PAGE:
Martin and the Hand Greneade and Harry Wood

Topics: World War II, War, Hand grenade Pages: 3 (1213 words) Published: March 16, 2009
In his poems “Martin and the Hand Grenade” and “Harry Wood”, Foulcher explores the ideas of the difference between adults and children in their interpretation of warfare. Foulcher also explains the ideas that man has a violet streak which can lead to destruction. In the second poem, the composer conveys the selfishness of living only to acquire wealth and how material possessions do not ultimately bring happiness and fulfillment. Foulcher uses his senses and a variety of techniques to convey his ideas and experiences.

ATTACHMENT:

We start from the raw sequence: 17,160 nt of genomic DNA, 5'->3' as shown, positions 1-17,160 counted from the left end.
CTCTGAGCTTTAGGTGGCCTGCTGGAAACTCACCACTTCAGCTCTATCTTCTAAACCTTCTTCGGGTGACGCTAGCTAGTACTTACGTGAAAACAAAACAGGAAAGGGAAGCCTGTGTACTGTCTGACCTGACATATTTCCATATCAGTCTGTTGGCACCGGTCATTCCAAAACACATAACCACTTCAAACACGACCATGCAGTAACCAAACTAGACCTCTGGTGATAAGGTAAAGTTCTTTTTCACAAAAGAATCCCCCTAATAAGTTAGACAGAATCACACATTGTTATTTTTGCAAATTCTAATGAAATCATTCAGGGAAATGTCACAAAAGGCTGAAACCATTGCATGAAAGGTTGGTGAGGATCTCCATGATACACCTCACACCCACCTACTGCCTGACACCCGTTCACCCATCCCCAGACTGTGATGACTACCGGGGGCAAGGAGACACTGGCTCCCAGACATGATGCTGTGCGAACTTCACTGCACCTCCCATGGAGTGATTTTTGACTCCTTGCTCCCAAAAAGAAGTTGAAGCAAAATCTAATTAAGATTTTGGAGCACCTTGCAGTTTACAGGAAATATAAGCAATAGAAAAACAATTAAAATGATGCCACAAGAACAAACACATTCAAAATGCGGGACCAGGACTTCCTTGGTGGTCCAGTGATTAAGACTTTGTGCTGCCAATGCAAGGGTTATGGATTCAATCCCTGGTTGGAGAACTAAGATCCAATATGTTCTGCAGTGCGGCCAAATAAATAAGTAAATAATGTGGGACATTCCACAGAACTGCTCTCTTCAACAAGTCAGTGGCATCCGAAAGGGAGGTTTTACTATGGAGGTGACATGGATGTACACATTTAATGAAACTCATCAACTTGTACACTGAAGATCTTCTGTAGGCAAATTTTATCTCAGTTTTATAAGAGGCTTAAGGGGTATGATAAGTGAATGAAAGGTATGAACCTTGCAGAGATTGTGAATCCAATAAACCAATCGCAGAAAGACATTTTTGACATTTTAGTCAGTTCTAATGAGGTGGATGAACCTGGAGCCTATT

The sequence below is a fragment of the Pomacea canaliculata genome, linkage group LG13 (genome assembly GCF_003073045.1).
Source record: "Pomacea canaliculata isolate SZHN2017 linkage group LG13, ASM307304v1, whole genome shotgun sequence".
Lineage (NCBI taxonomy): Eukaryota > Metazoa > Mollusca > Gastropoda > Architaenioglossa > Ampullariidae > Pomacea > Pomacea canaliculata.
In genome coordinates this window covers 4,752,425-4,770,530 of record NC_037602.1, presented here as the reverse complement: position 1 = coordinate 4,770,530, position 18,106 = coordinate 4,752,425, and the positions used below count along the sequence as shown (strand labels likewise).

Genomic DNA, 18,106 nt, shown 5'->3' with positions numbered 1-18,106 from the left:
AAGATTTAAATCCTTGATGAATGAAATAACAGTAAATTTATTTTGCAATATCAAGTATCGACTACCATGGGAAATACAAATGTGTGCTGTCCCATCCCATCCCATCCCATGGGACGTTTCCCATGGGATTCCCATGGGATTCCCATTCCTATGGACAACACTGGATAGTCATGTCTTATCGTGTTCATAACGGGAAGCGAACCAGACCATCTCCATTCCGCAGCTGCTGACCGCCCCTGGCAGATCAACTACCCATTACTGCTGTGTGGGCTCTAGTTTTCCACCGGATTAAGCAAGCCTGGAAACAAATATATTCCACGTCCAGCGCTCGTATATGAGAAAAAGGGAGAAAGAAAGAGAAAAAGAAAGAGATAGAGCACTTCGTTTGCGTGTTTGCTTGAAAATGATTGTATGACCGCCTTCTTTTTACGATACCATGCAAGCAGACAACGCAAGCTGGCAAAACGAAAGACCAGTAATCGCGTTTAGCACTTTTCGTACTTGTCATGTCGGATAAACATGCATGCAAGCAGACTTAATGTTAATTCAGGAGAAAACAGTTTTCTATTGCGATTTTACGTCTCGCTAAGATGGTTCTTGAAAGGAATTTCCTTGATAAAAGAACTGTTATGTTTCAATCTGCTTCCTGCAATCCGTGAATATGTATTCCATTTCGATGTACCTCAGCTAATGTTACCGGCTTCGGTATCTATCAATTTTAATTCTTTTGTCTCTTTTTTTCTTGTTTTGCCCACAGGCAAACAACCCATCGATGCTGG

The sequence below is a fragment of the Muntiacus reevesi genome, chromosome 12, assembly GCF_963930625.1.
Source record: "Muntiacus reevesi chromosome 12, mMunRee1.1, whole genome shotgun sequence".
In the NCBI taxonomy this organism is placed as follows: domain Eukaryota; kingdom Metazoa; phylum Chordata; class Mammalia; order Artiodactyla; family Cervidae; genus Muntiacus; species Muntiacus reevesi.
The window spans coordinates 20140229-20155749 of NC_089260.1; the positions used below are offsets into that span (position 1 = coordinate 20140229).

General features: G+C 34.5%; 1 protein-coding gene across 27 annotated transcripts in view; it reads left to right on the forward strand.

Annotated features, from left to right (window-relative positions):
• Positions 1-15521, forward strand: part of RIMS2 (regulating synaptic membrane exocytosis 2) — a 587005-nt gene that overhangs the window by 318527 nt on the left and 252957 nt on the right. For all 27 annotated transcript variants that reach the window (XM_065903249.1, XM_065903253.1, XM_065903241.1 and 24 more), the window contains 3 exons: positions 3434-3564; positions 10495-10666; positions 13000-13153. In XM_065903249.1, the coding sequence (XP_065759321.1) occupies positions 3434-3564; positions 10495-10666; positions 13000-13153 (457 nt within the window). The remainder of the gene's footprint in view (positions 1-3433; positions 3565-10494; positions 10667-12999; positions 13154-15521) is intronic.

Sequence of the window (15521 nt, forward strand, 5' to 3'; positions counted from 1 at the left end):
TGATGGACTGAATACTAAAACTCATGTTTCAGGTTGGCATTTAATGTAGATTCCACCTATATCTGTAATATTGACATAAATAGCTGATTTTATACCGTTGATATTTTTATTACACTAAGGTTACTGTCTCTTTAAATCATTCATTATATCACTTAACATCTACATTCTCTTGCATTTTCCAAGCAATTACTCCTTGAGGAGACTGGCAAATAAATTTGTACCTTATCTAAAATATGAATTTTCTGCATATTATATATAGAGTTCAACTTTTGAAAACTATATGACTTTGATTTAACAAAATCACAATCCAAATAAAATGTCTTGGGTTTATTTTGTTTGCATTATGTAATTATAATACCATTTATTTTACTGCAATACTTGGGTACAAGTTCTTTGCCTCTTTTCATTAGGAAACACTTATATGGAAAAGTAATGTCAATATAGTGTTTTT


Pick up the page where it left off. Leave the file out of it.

The poems “Martin and the Hand Grenade “is based on a personal experience that Foulcher had had while teaching at a boys school in one of his history lessons. This poem portrays the idea that adults and children have a different view of war and violence. Foulcher uses a number of techniques to create a vivid image of the incident in our minds and allows us to picture ourselves observing the same thing that Foulcher describes that is happening in the classroom. Martin, a history teacher brought a defused Hand Grenade into the lesson to allow his students to observe a real weapon in which is relevant to their area of study (World War II) Just as Martin displays the Grenade, the class “pause for history “witch means that they immediately look towards the front where Martin has held the weapon. Martin continues to educate the students about the specific parts of the Grenade while to his amazement he notices that all the boys’ eyes are transfixed with interest. Foulcher specifies Martins fathers “bleak skill” that he had once taught him how to operate. Foulcher used this adjective as an effective way of conveying his own attitude to war and violence. He describes his own knowledge as “bleak” proving his negative attitude to the violence and destruction the Grenade causes. As Foulcher uses jargon to outline the Grenades parts. As he does this he informs the reader about the Grenade. One line in stanza two reads “bristles with the shrapnel...
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